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More takeaway pints! Thanks, Bob!

I spotted a tweet from the housing and communities secretary, Robert Jenrick on Sunday sharing a Sun article.  It's not often mainstream politicians turn to the red top's for serious announcements but the article refers backs to a letter to all Council leaders last Friday.

Context - cast your minds back a year.*$%

On 22 February 2021, the Prime Minister set out a roadmap for easing lockdown restrictions in the UK.  Within that roadmap was the confirmation that, hopefully, hospitality venues will be allowed to serve the public outdoors from 12 April 2021 (and luckily, the Scotch Egg debate will be over because there will be no requirement for alcohol to be accompanied by a substantial meal).

Last summer, in response to the COVID pandemic, the Government relaxed a number of planning measures in order to support the hospitality industry to reopen safely; enabling, in Robert's view "the country to continue to serve their local communities." But those changes had sunset clauses!  Nobody ever expected the pandemic to take this long to sort out did they?

In response to this, Jenrick, has announced that he will extend those relaxed planning measures already in place to allow the hospitality industry to serve the public outdoors from April onwards.  His letter sent to council leaders on Friday is in this link.  

What does this mean?

Al fresco dining

First and foremost, the Business and Planning Act 2020 allows councils to grant "pavement licences", allowing businesses in certain circumstances to serve food and drink to customers outside their premises without making a planning application. These “pavement licences” will be extended for a further 12 months, allowing those within the hospitality industry to serve food and drink outside, without the added cost and effort of obtaining planning permission and/or a license from the highways authority.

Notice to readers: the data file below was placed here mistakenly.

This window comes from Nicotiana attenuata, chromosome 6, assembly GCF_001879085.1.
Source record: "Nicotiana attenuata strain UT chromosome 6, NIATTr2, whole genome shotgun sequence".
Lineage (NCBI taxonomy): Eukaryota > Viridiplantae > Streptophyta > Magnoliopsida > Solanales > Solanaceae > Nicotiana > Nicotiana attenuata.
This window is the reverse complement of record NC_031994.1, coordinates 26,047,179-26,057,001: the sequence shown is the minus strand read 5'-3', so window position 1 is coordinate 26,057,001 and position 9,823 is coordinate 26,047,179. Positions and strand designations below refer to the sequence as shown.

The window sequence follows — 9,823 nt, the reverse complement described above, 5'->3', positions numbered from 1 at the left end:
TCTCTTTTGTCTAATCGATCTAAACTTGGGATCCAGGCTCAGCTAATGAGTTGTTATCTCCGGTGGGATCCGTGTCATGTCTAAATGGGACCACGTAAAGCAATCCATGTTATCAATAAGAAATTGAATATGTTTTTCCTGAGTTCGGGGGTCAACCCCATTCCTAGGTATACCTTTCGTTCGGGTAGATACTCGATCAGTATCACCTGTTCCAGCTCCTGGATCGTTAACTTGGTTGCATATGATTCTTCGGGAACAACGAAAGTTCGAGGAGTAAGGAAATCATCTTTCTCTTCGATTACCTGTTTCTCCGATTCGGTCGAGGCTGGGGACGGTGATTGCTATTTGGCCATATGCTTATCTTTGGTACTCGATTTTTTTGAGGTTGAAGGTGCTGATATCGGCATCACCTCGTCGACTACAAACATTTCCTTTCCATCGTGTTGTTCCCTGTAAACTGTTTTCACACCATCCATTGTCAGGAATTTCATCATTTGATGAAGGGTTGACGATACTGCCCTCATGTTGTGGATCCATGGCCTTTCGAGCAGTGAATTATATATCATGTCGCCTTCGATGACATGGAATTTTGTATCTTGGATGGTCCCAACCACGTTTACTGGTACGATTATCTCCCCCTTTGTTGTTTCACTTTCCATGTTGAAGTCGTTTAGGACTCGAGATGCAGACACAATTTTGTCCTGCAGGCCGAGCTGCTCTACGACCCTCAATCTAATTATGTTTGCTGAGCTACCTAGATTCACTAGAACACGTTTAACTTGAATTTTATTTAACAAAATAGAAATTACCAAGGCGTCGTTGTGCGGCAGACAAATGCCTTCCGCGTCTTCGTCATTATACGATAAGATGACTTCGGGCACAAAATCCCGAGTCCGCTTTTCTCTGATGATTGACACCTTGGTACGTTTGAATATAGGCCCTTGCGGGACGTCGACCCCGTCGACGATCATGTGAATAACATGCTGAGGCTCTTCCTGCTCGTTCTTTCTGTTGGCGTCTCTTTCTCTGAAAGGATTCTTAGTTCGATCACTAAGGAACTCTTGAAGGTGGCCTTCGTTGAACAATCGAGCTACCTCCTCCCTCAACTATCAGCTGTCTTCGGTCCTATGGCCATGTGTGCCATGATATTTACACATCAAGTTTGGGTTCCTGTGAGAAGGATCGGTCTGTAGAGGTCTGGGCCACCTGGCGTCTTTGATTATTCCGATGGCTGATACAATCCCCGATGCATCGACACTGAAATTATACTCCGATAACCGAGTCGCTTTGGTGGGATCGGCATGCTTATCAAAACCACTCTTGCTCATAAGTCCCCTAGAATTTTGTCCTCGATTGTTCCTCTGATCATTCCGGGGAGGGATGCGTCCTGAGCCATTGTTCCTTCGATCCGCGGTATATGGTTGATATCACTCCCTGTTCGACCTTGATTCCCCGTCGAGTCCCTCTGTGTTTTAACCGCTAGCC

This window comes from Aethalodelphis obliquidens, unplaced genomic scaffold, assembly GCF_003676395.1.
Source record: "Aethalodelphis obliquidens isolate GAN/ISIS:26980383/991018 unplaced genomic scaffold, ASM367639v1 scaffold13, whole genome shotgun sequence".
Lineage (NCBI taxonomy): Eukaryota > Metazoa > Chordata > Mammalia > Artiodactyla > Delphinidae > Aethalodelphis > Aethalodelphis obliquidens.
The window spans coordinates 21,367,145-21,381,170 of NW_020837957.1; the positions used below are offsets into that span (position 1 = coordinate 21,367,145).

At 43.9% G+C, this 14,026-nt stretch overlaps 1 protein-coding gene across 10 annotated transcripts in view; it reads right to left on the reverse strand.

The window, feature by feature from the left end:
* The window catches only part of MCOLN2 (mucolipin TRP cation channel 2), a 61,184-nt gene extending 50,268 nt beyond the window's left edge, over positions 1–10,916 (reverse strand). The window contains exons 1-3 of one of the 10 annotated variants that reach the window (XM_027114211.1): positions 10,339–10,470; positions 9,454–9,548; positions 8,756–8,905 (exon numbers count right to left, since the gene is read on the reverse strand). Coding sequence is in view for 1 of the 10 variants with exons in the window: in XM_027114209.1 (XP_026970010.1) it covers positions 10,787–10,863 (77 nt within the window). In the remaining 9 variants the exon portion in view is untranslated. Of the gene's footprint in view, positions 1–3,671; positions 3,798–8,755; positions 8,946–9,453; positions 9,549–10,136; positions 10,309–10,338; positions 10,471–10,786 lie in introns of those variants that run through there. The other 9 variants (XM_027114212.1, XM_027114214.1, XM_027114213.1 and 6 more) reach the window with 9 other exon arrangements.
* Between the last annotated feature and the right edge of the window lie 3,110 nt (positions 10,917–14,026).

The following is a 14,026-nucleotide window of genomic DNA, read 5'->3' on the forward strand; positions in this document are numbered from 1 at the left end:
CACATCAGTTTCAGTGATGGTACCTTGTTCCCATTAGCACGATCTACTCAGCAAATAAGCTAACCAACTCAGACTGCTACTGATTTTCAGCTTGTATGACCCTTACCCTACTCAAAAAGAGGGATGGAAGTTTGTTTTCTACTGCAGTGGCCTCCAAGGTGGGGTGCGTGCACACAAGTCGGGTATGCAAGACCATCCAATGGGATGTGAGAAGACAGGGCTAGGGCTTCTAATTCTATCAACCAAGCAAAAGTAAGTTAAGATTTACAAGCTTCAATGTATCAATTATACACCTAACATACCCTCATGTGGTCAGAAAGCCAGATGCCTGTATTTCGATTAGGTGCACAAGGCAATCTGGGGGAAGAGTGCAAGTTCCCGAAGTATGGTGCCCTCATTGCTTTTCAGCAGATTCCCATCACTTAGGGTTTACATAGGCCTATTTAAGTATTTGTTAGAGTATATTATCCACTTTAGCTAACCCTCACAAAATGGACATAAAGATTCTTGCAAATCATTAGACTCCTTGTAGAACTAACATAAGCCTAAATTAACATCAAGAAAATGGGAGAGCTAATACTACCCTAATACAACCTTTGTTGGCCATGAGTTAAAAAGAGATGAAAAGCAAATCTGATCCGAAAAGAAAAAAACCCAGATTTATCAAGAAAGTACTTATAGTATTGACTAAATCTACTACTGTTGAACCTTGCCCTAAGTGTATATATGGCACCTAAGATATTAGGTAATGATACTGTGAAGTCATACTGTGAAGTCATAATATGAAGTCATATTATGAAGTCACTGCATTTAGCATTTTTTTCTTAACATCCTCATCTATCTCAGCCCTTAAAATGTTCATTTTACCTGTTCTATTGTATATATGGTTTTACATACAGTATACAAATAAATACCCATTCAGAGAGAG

Jenrick states “we have made clear in the pavement licence guidance that we expect local authorities to grant licences for 12 months or more unless there are good reasons not to, such as plans for future changes in use of road space. Therefore, unless there are very good reasons, we would expect licences granted under these provisions to continue to apply into this summer so that businesses do not have to reapply or be charged a further application fee when they are able to re-open to serve customers outdoors”.

This measure was due to come to an end on 30 September 2021, but the announcement means we will likely see pavement licences being granted, and used, until 30 September 2022, which is no doubt a much welcomed decision by the hospitality industry.

This will be done by secondary legislation which is not yet out.  The eagle eyed amongst you may spot concern about the return to normal for Christmas 2021 - does this foretell another festive season with some restrictions (allbeit not as many as in 2020) or, is this simply a means for those hardest hit businesses to recoup some much needed cash.


Furthermore, the temporary permitted development (TPD) right introduced last March will continue to apply until March 2022, meaning restaurants and bars etc. will be able to serve takeaway food (when they would otherwise be closed) without having to make a planning application for at least another year.  My take on that when it was introduced is here.  

Temporary events

Other relaxed measures continue to apply, with local authorities being able to use land to hold a market without needing planning permission until March 2022 and pubs being able to have marquees without planning permission for up to two months.*!!

Local communities should also benefit from the relaxed measures; the period that outdoor events such as car boot sales, summer fairs and motor racing events can be held, has been increased for up to 28 days within a 56-day period, including the erection of moveable structures, such as stalls or marquees. This measure will be in place until at least 31 December 2021.

With the Government strongly encouraging businesses to plan for outdoor dining and with the continued amended measures in place, we are bound to see a substantial increase in the amount of outdoor “wining and dining” this summer and an emphasis on the service of food and drink outdoors.

At my last check*& the Statutory Instruments to enable these changes were not yet on the Governments list of updated legislation; so as always, the devil will be in the detail.

*$% - yes it really has been that long.

*& - 8 March 2021 18:00

*!! - having a marquee up for longer than 2 months will require planning permission.

I’m determined that we don’t let red tape get in the way of a great British summer.”